August 18, 1995 at 04:00 AM EDT

Martin Scorsese is making the Las Vegas Mob story Casino, but who knew that the director was such a cagey gambler?

According to makeup and effects people who helped rig some of Casino‘s startling gory ”gags” (that’s what filmmakers call shots involving fakery), Scorsese has a few extra cards to play when the film goes before the Motion Picture Association of America ratings board this fall. He’s contractually obligated to deliver a R picture, but should the board cry NC-17, no problem. The Oscar-nominated director of GoodFellas is ready to drop some of his most outrageous Casino shots because he never intended to put them in the finished film anyway.

It’s a game directors play but don’t talk much about, offering up sicko sacrifices to Hollywood’s unofficial board of censors. The idea: Shock the MPAA in round one so that later trims will appear to make the difference. A Casino case in point: Enforcer Nicky (Joe Pesci) puts a hood’s head in a vise and, as described in a script draft, ”spins the vise handle until suddenly the [man’s] head explodes, splattering the room with blood and brains.”

”That was fun to shoot, but it was an exercise,” says makeup wizard Howard Berger of Kurtzman Nicotero Berger, the firm that landed the exploding-head concession partly on the strength of earlier work done for Quentin Tarantino. ”Scorsese wanted to shoot it so there was blood spraying out of the eyeball, and then the whole eyeball would pop out. He said, ‘It’s ridiculous but I have to put it in so I can cut it and keep what I really need.”’

Berger says that Tarantino shoots extra gore for the same reason. ”On Pulp Fiction, we went through all the effects in advance,” says Greg Nico tero. ”Quentin told us, ‘Just so you guys know, nothing personal, but probably nothing you build for me is really going to be in the movie.”’ Among the casualties: several life-size exploding heads created for the scene in which Vince (John Travolta) accidentally blows off a man’s noggin. In the finished movie, which is still gory, all the viewer sees is blood spattering a car’s interior. Of all the standout Pulp Fiction gags, say the makeup team, only a prosthesis that allowed a syringe to protrude from Uma Thurman’s chest made the final cut. Isn’t that a bloody big waste of everyone’s time? ”Quentin always worried we’d feel that way,” says Nicotero. ”But we understand. It’s part of a negotiation process.”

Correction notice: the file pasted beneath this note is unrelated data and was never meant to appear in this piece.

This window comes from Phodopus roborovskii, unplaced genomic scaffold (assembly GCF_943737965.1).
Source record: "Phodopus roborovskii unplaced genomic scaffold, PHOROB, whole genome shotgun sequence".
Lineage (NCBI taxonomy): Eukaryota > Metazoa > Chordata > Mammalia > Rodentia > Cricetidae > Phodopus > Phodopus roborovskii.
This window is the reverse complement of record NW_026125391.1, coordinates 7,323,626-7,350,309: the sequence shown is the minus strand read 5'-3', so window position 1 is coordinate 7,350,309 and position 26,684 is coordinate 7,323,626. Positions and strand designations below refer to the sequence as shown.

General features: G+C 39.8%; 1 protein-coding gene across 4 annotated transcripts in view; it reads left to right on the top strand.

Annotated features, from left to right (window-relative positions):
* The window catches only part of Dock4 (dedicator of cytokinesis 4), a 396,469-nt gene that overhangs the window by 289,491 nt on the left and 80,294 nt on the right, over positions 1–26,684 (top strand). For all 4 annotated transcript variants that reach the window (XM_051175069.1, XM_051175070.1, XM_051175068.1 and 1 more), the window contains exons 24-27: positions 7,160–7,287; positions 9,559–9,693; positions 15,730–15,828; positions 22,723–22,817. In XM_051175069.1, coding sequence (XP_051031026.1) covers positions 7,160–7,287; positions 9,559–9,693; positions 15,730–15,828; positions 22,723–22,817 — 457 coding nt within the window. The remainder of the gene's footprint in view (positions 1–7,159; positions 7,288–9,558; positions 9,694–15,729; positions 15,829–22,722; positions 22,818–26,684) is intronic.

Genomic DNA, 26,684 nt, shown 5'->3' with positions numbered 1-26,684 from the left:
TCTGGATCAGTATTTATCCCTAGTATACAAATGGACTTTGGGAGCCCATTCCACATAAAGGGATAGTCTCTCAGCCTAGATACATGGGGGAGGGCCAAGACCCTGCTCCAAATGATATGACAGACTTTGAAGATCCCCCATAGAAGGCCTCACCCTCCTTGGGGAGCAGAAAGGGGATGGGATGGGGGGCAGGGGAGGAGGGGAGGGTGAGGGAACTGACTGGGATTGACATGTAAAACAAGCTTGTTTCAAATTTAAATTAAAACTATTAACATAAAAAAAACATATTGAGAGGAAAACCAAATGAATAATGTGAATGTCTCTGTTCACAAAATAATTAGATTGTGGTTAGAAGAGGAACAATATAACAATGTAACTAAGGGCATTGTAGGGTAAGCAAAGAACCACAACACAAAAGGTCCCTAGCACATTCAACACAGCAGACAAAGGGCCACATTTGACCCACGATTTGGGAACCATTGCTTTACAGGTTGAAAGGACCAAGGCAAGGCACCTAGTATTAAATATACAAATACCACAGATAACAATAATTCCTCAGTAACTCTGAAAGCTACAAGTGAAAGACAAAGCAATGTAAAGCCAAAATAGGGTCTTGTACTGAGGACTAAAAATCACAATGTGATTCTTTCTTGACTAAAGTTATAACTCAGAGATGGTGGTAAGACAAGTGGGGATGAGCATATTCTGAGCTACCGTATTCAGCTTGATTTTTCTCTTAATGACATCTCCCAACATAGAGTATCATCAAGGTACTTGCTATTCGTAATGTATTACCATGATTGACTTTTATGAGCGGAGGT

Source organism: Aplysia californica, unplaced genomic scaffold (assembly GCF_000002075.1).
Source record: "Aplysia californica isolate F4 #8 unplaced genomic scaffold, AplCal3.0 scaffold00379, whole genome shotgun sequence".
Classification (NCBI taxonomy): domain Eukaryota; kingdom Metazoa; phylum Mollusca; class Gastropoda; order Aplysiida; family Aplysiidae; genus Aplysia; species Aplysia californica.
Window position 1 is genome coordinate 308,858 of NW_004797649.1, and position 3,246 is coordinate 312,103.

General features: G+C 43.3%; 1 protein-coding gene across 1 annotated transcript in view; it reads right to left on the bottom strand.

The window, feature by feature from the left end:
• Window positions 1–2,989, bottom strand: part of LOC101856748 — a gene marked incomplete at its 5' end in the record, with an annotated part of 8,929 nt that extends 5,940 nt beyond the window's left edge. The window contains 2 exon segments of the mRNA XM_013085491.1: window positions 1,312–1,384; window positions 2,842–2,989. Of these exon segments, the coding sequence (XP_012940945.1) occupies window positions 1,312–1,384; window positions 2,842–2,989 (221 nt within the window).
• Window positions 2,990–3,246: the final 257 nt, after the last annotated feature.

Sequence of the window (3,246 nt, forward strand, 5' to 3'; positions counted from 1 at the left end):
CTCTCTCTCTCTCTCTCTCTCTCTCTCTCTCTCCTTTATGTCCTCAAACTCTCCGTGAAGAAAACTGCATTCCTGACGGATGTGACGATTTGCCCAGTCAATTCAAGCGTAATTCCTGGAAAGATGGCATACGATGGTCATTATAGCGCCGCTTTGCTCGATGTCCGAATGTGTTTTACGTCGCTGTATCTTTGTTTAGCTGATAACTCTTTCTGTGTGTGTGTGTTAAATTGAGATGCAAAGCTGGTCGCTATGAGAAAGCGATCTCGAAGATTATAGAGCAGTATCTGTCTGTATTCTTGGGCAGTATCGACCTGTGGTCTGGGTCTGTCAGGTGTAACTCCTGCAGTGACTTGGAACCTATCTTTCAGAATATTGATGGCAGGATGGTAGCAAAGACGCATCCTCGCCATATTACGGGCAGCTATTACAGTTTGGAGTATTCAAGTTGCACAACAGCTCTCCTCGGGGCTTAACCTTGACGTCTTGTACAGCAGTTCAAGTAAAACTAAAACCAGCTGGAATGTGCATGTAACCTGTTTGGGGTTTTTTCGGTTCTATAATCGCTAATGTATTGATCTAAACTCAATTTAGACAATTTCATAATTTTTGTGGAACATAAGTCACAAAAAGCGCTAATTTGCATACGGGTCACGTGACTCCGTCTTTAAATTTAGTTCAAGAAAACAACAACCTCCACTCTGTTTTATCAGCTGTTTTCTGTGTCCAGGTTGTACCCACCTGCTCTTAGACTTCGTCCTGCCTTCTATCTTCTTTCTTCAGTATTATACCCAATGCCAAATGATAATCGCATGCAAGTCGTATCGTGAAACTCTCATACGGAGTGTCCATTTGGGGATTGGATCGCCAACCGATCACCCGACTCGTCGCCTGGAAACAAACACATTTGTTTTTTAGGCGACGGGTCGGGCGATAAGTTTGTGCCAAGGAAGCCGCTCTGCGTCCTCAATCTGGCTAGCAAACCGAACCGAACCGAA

Neither Scorsese nor Tarantino would comment on their ratings stratagems. But the head-clamp sequence, says Scorsese’s publicist, may well fall out of Casino before it gets to the MPAA. (Nicotero says there are plenty of other ”deeply disturbing” effects in the movie, one of which required a realistic dummy of Pesci.) And while Tarantino’s rep, Bumble Ward, admits she’s ”heard tell” of the unused Pulp work, she stresses that Tarantino maintains ”an incredibly good relationship with the MPAA. He’s good about getting on with them and knowing what they want.”

If you ask MPAA president and CEO Jack Valenti, reports of directors using bloodred herrings are ”the same old canards” he’s been ”hearing for years,” yet he acknowledges that ”more and more pictures are getting NC-17’s in the first round because of violence.” So doesn’t the resulting flood of resubmissions lead to horse trading? Absolutely not, says Valenti. ”The ratings board doesn’t make a decision based on what’s taken out. They rate what’s left in,” he says. ”We will not point to specific frames or shots. We’re not in the business of telling directors what to put in their films.” That the board leaves to the studios, which are loath to accept the limited profit an NC-17 rating virtually guarantees. But to Valenti, box office is Hollywood’s problem. After all, it’s not like the ratings board has anyone’s head in a vise.

Additional reporting by Richard Natale

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